Detection of plastic, cellulosic micro-fragments and microfibers in Laternula elliptica from King George Island (Maritime Antarctica)

It is generally acknowledged that microplastic pollutants are prevalent in ocean waters and sediments across a range of tropical, temperate, subpolar, and polar regions. The waters surrounding King George Island are significantly impacted by human activities, particularly those related to scientific stations, fishing, and tourism. Organisms, such as Laternula elliptica, can be used as environmental monitors due to the likelihood that they will bioaccumulate pollutants. The goal of this study was to quantify and identify plastic and cellulosic micro-fragments and microfibers present in the soft body of clams (n = 21), collected from Fildes Bay near sewage and wastewater discharges. Plastic and cellulose microfragments and microfibers were counted, and their compositions were determined using FT-IR. All 21 individuals sampled contained fragments and fibers, with a total of 900 items detected (42.86 ± 25.36 mean ± SD items per individual), or 1.82 items g.wet mass−1. 58 % of items were cellulose and 22 % plastic. Considering the plastic polymer compositions, 28.57 % were polyethylene terephthalate (PET), 21.43 % acrylic, 14.29 % high-density polyethylene (HDPE), 14.29 % Polypropylene (PP), 7.14 % ultra-high drawn polyethylene filament (UHMWPE), 7.14 % polyester and 7.14 % Polyethylene. The quantities and prevalence of MP in L. elliptica were higher than those found in other Antarctic marine species, and even in bivalves from populated regions of the world. Our work assessed the pollution status of L. elliptica near an effluent of wastewater plants and found that 95 % of individuals displayed MP and 100 % microfibers that could impact their population.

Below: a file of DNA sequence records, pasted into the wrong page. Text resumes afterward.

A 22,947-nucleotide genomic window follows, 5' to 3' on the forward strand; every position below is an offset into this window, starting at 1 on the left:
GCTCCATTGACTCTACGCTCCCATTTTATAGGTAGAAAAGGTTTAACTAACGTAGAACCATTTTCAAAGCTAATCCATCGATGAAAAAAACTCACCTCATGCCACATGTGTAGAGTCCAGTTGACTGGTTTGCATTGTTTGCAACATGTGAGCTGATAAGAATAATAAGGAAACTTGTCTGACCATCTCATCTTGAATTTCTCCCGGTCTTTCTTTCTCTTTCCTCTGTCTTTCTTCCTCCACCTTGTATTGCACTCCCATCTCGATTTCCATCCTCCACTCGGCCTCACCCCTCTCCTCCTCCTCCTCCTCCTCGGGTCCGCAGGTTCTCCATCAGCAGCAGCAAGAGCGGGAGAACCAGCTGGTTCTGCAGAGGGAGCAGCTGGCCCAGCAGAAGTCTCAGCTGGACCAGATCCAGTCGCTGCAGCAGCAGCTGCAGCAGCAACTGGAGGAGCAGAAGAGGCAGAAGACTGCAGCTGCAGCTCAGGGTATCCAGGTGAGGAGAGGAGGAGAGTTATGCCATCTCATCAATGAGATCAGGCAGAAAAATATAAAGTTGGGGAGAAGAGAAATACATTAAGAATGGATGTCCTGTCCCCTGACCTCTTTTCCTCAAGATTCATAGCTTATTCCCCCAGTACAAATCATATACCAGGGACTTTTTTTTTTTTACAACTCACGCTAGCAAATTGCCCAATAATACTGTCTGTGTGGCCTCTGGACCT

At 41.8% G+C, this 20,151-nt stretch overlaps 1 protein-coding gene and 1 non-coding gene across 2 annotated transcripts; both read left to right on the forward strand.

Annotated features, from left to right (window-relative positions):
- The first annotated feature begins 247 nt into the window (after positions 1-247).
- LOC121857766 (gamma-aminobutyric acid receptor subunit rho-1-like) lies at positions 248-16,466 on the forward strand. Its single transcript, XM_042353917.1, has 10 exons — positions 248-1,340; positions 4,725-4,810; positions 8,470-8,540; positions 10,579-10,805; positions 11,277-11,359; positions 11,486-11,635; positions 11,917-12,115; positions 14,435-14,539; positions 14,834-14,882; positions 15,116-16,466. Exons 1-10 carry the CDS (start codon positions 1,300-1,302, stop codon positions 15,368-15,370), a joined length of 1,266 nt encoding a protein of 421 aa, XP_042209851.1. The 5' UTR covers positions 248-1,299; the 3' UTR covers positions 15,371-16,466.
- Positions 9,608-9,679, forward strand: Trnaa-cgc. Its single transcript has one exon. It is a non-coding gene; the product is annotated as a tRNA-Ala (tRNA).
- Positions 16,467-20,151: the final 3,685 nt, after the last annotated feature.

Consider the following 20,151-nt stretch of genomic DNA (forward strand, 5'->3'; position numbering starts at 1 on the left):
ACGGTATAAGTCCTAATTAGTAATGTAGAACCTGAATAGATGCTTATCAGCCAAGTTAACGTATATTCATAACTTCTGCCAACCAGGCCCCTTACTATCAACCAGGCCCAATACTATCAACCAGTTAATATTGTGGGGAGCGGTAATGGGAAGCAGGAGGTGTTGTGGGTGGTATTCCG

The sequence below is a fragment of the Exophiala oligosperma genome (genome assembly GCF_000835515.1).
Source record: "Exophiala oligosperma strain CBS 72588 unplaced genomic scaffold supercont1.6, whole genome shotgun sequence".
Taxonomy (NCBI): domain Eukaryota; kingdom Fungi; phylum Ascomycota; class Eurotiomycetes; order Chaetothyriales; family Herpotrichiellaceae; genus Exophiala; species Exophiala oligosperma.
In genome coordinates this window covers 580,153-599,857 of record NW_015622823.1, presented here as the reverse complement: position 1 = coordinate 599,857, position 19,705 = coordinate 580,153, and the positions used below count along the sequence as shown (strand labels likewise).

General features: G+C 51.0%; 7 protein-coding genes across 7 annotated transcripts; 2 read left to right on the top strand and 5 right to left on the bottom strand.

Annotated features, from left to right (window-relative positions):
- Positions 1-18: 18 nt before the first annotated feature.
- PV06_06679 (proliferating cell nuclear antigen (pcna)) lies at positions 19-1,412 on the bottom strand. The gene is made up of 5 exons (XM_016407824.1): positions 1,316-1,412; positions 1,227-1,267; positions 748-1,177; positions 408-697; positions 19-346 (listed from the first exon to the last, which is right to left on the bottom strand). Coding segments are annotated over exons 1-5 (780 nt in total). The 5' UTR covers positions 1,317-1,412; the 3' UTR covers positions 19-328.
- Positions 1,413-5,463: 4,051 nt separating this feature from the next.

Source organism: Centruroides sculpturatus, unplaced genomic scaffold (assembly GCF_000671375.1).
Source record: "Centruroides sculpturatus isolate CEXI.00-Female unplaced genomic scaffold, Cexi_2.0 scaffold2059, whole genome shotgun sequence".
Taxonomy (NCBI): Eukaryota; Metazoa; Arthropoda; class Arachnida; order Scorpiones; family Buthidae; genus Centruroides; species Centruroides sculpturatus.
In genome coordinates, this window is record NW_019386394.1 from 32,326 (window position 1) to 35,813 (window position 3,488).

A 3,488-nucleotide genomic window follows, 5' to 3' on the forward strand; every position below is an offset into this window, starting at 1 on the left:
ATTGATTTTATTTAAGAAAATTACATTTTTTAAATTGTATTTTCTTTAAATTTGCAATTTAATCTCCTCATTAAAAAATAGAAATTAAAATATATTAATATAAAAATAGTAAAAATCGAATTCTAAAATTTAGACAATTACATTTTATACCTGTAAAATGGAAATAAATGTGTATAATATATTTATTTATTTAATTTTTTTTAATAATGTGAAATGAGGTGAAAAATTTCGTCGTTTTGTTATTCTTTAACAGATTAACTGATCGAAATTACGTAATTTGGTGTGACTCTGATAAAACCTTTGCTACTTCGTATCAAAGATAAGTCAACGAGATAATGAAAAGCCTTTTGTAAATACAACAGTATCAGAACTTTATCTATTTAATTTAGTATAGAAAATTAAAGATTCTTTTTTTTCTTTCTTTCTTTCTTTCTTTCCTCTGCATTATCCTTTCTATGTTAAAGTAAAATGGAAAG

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Authors: González-Aravena, Marcelo, Rotunno, Carmen, Cárdenas, César A., Torres, Mariett, Morley, Simon A. ORCIDORCID record for Simon A. Morley, Hurley, Jessica, Caro-Lara, Luis, Pozo, Karla, Galban, Cristóbal, Rondon, Rodolfo

On this site: Simon Morley
1 April, 2024
Marine Pollution Bulletin / 201
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